Never-before-seen 1944 photos of Utah's polygamous FLDS community show how much things have changed in the era of Sister Wives — and how much they haven't.
Most of these Life images are of two families: the Allreds and the Jessops; the patriarchs of the two clans were brothers. Allred's daughter, Dorothy Allred Solomon, contributes a fascinating series of reminiscences to Life. Oh, and her mother's twin sister? Also her sister-wife.
And for those who've read Escape: Yes, it is that Jessop family. On the subject of sister-wives (all of whom seem from these images to be consenting adults), Solomon says things were hardly as lurid as Big Love would suggest: "As with siblings, there's always some rivalry, some competition, maybe some jealousy ... But they were not pleased about that.... I know that they would go and pray for jealousy to depart rather than express it. They were very careful about how they treated each other...They didn't have catfights; they lived this way to develop their character and to fulfill a religious law that they believed in."
One thing that's interesting about these images is that the women are dressed in normal contemporary clothing, rather than the distinctive garb and hairdos the FLDS sport today. Of course, it's well known that things changed under the Jeffs — wives got a lot younger and rules got stricter.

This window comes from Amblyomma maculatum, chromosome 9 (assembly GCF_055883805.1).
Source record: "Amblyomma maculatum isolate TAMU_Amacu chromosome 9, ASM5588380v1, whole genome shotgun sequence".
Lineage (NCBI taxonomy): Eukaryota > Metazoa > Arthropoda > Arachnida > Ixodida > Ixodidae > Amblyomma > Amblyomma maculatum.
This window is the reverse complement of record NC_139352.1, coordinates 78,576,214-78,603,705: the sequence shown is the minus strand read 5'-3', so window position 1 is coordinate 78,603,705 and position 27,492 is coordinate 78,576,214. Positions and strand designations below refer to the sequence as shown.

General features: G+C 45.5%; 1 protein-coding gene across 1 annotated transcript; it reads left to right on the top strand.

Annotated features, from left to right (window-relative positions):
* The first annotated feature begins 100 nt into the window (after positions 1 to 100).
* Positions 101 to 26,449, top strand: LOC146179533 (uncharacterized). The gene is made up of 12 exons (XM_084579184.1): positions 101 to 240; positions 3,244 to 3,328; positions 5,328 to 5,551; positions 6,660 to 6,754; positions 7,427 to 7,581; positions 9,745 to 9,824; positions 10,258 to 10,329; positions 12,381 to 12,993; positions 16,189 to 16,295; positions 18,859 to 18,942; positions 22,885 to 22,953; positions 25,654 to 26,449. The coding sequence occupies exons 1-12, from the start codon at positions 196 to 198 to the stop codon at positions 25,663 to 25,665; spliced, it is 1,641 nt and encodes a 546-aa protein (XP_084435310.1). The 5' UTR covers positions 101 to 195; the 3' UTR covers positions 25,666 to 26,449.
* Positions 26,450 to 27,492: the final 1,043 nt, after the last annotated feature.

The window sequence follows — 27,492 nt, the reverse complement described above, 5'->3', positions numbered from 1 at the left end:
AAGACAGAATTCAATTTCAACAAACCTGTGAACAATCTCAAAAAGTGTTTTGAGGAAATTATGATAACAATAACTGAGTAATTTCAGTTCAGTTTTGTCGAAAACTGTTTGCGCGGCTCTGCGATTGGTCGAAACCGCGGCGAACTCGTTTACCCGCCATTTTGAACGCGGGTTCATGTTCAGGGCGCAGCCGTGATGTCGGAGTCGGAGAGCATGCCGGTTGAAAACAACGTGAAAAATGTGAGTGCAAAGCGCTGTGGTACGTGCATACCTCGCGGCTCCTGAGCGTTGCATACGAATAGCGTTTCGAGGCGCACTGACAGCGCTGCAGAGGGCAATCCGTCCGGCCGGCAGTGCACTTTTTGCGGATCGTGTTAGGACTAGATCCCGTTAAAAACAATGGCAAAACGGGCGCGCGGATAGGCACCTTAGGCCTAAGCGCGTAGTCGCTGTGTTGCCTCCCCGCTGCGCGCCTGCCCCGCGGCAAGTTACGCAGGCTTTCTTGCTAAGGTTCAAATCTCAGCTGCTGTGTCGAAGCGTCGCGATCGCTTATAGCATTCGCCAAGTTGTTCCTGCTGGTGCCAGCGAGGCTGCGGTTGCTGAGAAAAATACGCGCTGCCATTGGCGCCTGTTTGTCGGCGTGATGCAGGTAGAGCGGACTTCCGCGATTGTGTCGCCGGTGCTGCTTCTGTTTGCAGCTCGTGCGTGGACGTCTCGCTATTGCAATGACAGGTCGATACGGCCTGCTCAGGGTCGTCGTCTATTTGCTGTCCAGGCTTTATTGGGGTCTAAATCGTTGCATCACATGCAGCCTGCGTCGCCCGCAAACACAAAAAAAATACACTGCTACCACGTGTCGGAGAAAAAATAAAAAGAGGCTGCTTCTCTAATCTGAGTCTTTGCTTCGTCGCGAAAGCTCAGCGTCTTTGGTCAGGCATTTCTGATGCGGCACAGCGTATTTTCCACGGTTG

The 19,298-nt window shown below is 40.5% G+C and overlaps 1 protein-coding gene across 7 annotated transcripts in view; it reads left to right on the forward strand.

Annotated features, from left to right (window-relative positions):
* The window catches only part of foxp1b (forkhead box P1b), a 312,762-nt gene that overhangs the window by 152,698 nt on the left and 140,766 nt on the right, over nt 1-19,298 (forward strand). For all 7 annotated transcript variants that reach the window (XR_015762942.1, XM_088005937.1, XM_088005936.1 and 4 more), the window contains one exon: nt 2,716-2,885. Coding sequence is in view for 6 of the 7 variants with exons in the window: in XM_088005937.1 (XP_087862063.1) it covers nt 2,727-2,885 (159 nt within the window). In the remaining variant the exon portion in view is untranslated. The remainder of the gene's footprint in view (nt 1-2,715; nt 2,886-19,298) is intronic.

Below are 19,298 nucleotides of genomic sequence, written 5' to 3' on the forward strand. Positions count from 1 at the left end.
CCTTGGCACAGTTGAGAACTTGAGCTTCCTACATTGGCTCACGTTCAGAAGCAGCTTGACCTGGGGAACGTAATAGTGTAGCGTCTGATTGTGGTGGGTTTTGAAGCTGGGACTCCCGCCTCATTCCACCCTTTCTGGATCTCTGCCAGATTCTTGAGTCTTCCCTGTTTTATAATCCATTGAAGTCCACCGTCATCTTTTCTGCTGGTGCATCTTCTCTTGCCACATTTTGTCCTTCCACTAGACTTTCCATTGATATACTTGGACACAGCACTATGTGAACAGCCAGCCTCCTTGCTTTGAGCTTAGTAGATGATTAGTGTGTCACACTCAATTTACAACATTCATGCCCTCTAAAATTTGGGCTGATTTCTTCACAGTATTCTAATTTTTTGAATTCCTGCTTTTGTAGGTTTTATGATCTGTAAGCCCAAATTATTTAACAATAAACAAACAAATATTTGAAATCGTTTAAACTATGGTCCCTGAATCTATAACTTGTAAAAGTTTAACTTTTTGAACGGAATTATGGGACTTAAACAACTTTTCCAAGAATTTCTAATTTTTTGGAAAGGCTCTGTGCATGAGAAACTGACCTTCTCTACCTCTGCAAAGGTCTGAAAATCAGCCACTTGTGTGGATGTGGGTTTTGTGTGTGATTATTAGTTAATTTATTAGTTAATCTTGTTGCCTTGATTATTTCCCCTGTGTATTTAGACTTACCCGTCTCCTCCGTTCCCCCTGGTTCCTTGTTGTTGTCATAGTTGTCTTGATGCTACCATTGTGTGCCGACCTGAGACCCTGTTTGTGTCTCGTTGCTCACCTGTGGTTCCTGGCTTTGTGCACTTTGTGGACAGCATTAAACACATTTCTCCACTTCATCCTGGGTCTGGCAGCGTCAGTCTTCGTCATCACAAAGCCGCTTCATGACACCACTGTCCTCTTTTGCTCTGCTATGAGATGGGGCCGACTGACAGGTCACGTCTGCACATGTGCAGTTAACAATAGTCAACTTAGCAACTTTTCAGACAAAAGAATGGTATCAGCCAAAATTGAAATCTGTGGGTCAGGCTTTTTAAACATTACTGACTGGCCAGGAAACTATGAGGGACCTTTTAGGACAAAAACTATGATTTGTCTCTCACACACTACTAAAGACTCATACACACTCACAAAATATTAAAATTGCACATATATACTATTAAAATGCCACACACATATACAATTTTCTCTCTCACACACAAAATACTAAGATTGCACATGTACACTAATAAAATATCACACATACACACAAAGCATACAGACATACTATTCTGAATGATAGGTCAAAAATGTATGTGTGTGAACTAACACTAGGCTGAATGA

To hear Solomon tell it, the group lifestyle was idyllic for a child. "We had about 20 acres around it, and there were streams and fields and a barn.... It was kind of a paradise for little kids." Yet her own decision to leave the lifestyle was made early: "Probably when I first found out that we were living polygamy, I decided that I was going to marry Jimmy, my favorite playmate. My mother said, 'You can't marry him, he's your brother.' I said, 'He's not your son, he's not my brother.' She said, 'He's your daddy's son.' That's when I realized that my dad was married to Leona. And I didn't like it. I didn't want to share him, didn't want my mother to share him. And so after that, when I played dress-up, there was just one bride, and it was me."